Our last event for the night was the monthly "Happy Dog Takes on the World" at the Happy Dog (where else?) at 58th Street and Detroit Avenue in Cleveland. Tonight the topic was "The World Water Crisis" and the panelists were Ms. Elizabeth Holst, Founder and CEO of "SplashLink" which is an online marketplace that connects the global water industry to various resources; Ms. Erin Huber, Executive Director of "Drink Local, Drink Tap" that "inspires individuals to recognize and solve our water issues through creative education events and providing safe water access to people in need"; and Mr. David Christof from "Run Around the World for Safe Drinking Water" who has taken part in many track events throughout the world in the name of clean water and works to educate students about the world water crisis. Mr. Christof is from the Czech Republic and has been taking part in activities throughout the United States since December, 2014. He will be Cleveland for two weeks total.
The discussion was moderated by Mr. Tony Ganzer, a host/producer of WCPN, who alluded to Cinco De Mayo when he said that we are talking about water on this particular day when everyone else is drinking beer and margaritas.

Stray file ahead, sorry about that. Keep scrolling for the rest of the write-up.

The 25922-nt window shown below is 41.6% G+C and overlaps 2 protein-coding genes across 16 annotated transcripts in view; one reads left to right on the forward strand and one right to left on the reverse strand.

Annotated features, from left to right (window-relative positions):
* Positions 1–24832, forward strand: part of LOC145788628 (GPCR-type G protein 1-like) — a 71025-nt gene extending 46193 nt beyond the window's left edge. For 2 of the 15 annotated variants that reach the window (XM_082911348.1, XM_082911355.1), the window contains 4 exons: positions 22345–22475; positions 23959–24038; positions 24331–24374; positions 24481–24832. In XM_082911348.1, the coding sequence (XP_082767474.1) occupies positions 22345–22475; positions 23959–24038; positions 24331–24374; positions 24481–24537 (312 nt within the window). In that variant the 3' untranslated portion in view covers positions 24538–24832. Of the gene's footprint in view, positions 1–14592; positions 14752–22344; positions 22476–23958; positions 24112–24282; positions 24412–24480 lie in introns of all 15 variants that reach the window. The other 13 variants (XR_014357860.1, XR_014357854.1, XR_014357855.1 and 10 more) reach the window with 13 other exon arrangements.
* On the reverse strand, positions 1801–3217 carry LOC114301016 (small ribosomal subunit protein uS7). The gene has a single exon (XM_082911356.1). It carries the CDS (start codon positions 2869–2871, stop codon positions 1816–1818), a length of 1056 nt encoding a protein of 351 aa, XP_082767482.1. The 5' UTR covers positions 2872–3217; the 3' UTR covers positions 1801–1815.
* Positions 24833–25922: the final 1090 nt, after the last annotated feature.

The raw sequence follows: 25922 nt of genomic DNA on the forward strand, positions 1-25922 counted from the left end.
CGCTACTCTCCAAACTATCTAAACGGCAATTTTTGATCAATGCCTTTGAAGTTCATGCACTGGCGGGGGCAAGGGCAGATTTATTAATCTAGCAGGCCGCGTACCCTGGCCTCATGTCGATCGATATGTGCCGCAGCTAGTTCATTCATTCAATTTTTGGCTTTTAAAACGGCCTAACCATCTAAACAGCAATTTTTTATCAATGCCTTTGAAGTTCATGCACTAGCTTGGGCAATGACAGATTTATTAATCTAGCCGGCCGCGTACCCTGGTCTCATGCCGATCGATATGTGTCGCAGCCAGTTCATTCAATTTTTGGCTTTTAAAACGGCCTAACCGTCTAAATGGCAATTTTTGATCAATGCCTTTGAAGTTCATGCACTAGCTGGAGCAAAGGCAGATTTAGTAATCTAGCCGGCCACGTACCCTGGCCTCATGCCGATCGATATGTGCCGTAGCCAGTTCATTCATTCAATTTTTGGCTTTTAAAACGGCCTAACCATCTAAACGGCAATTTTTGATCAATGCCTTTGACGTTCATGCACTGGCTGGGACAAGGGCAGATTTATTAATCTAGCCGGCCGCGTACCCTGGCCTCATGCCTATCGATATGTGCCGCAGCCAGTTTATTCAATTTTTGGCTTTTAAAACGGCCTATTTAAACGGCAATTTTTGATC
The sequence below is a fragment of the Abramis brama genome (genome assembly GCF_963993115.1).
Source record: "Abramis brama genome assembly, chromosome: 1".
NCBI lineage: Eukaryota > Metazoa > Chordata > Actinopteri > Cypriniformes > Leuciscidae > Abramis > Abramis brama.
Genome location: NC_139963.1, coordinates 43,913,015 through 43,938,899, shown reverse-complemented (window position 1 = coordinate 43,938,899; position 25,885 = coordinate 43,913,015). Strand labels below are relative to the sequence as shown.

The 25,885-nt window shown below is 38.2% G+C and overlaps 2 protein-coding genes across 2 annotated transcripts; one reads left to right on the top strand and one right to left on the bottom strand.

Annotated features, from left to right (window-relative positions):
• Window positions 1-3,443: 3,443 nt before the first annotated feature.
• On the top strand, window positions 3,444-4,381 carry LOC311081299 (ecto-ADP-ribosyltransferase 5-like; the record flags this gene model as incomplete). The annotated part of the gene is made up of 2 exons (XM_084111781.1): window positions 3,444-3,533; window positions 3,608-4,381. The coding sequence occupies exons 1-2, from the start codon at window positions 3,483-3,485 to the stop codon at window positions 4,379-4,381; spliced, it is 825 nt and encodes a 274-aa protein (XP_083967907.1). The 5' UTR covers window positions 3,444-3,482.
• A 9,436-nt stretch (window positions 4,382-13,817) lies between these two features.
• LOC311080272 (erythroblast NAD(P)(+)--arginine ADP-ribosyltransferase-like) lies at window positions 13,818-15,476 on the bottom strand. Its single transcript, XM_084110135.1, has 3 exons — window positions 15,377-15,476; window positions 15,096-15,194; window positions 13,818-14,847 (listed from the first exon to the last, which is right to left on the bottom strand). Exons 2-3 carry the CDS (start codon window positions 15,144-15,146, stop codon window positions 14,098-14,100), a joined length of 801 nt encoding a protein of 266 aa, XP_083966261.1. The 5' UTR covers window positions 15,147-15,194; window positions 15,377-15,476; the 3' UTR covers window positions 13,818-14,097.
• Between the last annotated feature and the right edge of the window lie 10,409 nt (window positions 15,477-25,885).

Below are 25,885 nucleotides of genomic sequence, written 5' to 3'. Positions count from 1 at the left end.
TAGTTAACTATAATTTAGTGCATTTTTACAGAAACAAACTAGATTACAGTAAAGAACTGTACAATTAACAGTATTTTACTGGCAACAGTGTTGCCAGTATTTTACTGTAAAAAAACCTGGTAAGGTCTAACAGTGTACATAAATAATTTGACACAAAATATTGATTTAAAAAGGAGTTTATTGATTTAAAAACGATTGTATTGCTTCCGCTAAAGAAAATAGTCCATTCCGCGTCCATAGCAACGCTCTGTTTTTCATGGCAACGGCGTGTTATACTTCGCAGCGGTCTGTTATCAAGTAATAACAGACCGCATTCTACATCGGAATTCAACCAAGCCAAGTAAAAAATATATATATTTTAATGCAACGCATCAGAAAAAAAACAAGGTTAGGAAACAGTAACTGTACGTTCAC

All of the panelists were of a similar philosophy so they worked together to impart the message that 80% of the world's water supply in not secure and people in countries like East Africa where the poverty is high are particularly vulnerable. Most of the projects that were intended to help fail after two years because they are not sustainable and not tailored to the specific needs of the community. A good water project does not have to be costly; in fact Ms. Huber's ultimately successful project to bring safe drinking water to a Uganda village via a well was very cost efficient.
Too many of us take clean water for granted and, even though we have an abundance here in Cleveland, we should all practice conservation methods like turning off our water taps immediately after obtaining the water that we need for simple household tasks. If we do not do something about this now, the costs will be much higher later on. An example of this is China which was so focused on economic growth for many years that it allowed its water infrastructure deteriorated. They are now spending or will spend billions to upgrade it.
All of the panelists agreed with the United Nations which considers universal access to water to be a basic human right and an essential step towards improving worldwide living standards. We admired all of the panelists for their passion and dedication to what they are doing. In fact this Saturday at Edgewater Park, there will be an event titled "4 Miles 4 Water" featuring a 4 mile race and a 1 mile walk. Mr. Christof will take part and all of the proceeds will go towards supporting the projects and programs of "Drink Water, Drink Tap" and we hope that we will be able to attend.